Shortly after announcing her write-in candidacy for the Hopkins vacancy in the 1st Subcircuit, the Chicago Board of Elections ruled Judge Maryam Ahmad ineligible.
Judge Ahmad was defeated in her attempt gain nomination to the 1st Subcircuit Brim vacancy in the March primary; this was the seat to which she had been appointed by the Illinois Supreme Court. She planned to run as a write-in candidate for the 1st Subcircuit Hopkins vacancy. Rhonda Crawford is the duly nominated Democratic candidate for this vacancy. Crawford faced no Republican opposition in November. However, after it was learned that she had pretended to be a judge already, hearing at least two cases in the Markham Courthouse, Crawford was dismissed from her job as a law clerk in the Chief Judge's office. Being as delicate as possible here, the episode does not reflect well on Ms. Crawford, or on her judgment. Judge Ahmad's supporters wanted to present her as a credible alternative to Ms. Crawford.
A potential obstacle to Judge Ahmad's candidacy is suggested by Section 17-16.1 of the Election Code, 10 ILCS 5/17-16.1. The statute provides, in pertinent part, "Write-in votes shall be counted only for persons who have filed notarized declarations of intent to be write-in candidates with the proper election authority or authorities not later than 61 days prior to the election."
But not everyone who files a proper declaration of intent can be a write-in candidate. The statute also provides, "A candidate for whom a nomination paper has been filed as a partisan candidate at a primary election, and who is defeated for his or her nomination at the primary election is ineligible to file a declaration of intent to be a write-in candidate for election in that general or consolidated election." There is identical language in Section 18-9.1 of the Election Code, Article 18 being the Chicago-specific statute, applicable to the conduct of elections and making of returns in municipalities under the jurisdiction of boards of election commissioners.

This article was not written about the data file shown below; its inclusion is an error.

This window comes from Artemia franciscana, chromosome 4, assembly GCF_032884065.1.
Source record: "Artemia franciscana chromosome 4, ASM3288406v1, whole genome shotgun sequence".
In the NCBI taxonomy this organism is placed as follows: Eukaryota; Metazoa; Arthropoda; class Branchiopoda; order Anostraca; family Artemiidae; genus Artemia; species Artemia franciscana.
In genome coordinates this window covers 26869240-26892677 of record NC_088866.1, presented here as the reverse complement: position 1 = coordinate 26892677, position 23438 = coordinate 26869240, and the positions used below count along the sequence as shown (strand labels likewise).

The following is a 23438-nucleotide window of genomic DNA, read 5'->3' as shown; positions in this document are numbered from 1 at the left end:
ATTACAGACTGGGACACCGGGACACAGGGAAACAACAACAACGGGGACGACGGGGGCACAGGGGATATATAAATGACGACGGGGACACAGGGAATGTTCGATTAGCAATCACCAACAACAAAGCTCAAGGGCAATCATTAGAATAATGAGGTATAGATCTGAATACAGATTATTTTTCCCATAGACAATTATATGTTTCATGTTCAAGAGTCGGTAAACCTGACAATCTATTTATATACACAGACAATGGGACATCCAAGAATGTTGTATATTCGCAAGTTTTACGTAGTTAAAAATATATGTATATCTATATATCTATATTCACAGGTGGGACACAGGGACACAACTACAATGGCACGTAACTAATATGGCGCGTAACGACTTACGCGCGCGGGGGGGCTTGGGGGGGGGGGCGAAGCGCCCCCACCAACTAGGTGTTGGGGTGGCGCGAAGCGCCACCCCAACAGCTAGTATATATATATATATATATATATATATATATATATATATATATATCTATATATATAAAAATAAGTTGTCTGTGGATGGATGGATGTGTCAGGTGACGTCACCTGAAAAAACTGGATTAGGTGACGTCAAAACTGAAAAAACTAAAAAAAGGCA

I've heard these provisions referred to colloquially as the 'sore loser' provision -- and this confused me initially, until I'd had the chance to review the actual statutory language.
A true 'sore loser' provision would simply prevent Candidate Jones, who lost to Candidate Smith in the primary, from trying to force a rematch in the general election.
If the relevant language of the applicable statute is read as a true 'sore loser' provision, Ahmad should be permitted to pursue her write-in candidacy against Crawford. And, according to an article in last evening's Law Bulletin, this is the tack that Judge Ahmad's election law attorney, Burton S. Odelson, will take in a mandamus suit he plans to file (and may have filed already) against the Chicago Board of Elections.
The actual language of the statute, however, would seem to preclude a candidate defeated in the primary from seeking any office whatsoever in the general.
Mr. Odelson, however, is an expert in election law; I am anything but. So I will refrain from making any grandiose predictions and await further developments....
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